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Monday, December 09, 2019 {{ new Date().getDay() }}

When a big-name retailer finds its sales in a slow downward spiral, the geniuses in the executive suite often try to keep their profits up by cheapening their product and delivering less to customers.

To see how well this poorly thought-out strategy works, look no further than the declining sales at Walmart and McDonald’s. When the geniuses in charge of these behemoths applied the cutback strategy, their slow decline turned into a perilous nosedive. You’d think their experience would keep other executives from making the same mistake, but here comes an even bigger — and much more important — retail behemoth saying, “We have to cut to survive.”

That was the pronouncement last year by the head honcho of the U.S. Postal Service, which has been eliminating employees, closing facilities, and reducing services for years. Each new round of reductions drives away more customers, which causes clueless executives to prescribe more cuts. In a January decree, USPS virtually eliminated overnight delivery of first-class mail, and it’s now planning to close or consolidate 82 regional mail-processing plants. This means fewer workers handling the nation’s growing load of mail, creating further delays in delivery. The answer to this, say the slaphappy executives, is — guess what? — to cut even more “service” out of postal service. They want to close hundreds of our local post offices and eliminate Saturday mail delivery (which is one of USPS’s major competitive advantages).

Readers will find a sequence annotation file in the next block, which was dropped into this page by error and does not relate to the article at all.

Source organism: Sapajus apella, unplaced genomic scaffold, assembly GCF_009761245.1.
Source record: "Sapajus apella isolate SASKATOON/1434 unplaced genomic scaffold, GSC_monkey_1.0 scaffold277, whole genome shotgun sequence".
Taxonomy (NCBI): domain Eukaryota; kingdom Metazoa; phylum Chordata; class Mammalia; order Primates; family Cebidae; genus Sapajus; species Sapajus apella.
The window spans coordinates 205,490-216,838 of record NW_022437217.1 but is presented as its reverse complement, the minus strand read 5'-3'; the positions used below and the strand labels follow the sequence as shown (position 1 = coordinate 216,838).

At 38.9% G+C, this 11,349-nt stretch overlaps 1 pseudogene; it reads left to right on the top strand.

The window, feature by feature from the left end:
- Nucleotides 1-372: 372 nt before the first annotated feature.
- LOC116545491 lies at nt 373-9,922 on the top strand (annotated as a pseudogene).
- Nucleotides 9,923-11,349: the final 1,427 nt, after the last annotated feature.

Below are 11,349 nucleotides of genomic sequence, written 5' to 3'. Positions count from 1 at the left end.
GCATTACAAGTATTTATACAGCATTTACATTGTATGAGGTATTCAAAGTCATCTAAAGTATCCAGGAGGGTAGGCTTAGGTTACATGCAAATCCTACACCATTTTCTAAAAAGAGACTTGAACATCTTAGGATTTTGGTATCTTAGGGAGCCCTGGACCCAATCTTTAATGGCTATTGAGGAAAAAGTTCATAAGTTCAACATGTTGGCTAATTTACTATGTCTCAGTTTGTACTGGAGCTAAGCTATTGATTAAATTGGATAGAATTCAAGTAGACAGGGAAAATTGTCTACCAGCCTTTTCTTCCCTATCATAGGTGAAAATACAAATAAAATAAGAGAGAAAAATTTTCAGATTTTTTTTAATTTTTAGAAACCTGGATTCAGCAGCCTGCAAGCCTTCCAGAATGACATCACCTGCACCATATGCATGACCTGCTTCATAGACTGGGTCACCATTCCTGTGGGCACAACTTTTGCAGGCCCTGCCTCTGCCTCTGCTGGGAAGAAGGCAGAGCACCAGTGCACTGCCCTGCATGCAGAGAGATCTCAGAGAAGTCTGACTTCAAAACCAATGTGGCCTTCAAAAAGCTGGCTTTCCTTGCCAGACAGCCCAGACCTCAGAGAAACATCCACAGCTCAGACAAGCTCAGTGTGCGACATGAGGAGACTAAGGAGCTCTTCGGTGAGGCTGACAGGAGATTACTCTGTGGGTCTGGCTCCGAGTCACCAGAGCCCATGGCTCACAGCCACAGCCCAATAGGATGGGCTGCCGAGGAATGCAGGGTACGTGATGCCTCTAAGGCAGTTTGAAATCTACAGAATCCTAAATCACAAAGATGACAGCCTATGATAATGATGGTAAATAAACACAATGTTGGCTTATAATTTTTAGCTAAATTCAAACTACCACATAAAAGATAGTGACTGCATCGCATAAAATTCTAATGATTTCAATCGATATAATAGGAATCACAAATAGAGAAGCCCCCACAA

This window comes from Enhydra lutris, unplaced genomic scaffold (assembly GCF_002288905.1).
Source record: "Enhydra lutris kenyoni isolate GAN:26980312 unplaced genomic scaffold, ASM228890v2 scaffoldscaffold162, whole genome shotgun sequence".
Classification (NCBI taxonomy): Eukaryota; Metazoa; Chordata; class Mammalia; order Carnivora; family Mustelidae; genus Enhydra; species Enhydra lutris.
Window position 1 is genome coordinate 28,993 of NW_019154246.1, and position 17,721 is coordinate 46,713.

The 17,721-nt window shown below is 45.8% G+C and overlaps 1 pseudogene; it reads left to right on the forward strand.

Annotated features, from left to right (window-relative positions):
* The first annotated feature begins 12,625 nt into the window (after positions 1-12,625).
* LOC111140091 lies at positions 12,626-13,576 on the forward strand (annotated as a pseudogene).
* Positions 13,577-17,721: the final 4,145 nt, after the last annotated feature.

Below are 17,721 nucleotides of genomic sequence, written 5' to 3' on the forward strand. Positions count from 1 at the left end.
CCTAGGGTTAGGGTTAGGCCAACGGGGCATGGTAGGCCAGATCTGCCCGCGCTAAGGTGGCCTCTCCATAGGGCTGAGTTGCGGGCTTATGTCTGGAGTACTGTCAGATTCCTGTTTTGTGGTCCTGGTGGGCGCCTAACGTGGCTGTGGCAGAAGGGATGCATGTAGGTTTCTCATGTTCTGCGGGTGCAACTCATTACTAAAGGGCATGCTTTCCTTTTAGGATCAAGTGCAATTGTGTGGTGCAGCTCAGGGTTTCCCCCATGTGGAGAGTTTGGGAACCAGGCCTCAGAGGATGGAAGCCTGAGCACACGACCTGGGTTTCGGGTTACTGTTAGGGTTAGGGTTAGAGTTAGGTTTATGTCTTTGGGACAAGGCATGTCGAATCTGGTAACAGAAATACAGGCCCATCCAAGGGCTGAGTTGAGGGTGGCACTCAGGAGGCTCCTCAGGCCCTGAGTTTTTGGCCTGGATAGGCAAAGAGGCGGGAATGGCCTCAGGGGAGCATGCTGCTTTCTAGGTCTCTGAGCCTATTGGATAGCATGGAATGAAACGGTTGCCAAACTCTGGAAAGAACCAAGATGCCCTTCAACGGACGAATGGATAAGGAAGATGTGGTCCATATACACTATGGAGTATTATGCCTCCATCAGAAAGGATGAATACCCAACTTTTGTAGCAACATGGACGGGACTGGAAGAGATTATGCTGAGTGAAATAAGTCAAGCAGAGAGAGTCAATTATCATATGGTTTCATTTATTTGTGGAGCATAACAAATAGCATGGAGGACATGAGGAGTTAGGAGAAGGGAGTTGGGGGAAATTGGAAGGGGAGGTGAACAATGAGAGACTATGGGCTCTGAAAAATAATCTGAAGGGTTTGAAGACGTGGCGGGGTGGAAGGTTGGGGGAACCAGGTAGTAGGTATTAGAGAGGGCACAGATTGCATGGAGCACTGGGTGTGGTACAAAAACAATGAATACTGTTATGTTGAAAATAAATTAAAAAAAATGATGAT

And speaking of competitive advantages, we can now buy rolls of “Forever” stamps from our local post offices, protecting us from future price increases (and mailing a letter from Texas to Alaska for 49 cents is a great deal — FedEx and UPS can’t offer us anything remotely close to that). But We The People now need to put a “Forever” stamp on the post office itself, protecting it from a cabal of privatizers and the Postal Service’s own executives.

This cabal of corporate predators, congressional anti-government ideologues, and pusillanimous postal officials is dismantling this invaluable public service, piece by piece — an agency that literally has delivered for America from the very start of our country. Yet in the name of “saving” the U.S. Postal Service, they’ve been gutting its services, intentionally driving away business. Having fewer customers will give the cabal an excuse to make more cuts … and ultimately to kill it as a public entity. This is like a boss telling workers: “The beatings will continue until morale improves.”

Post office workers, letter carriers, and mail handlers are tired of the beatings, so they’ve launched a nationwide campaign with dozens of other grassroots organizations to rally public support to Save Our Public Postal Service by revitalizing and expanding the services that this venerable American institution can and should provide. Under the uplifting banner of “I Stand with Postal Workers,” the American Postal Workers Union is coordinating a National Day of Action this Thursday, May 14. Workers are fed up with the deliberate degradation of this vital public service, so they themselves are putting forth a bold vision and innovative plan not merely for USPS to survive, but thrive. With more than 70 other national groups, they’ve forged “A Grand Alliance to Save Our Public Postal Service.” To be part of its actions, go to: AGrandAlliance.org.

Some 70 public demonstrations and rallies will take place Thursday at post offices in 30 states — from Alaska to Florida, Maine to California. Join me this Thursday in standing with postal workers — for the benefit of all the people. Each of us can be a symbolic “Forever” stamp to protect our public post offices from the privatizers. To join this spirited stand for restoring the common good in America, you can find the exact location, timem and contact number for each local event at www.apwu.org.

To find out more about Jim Hightower, and read features by other Creators Syndicate writers and cartoonists, visit the Creators Web page at www.creators.com. 

Photo: Kevin Dooley via Flickr

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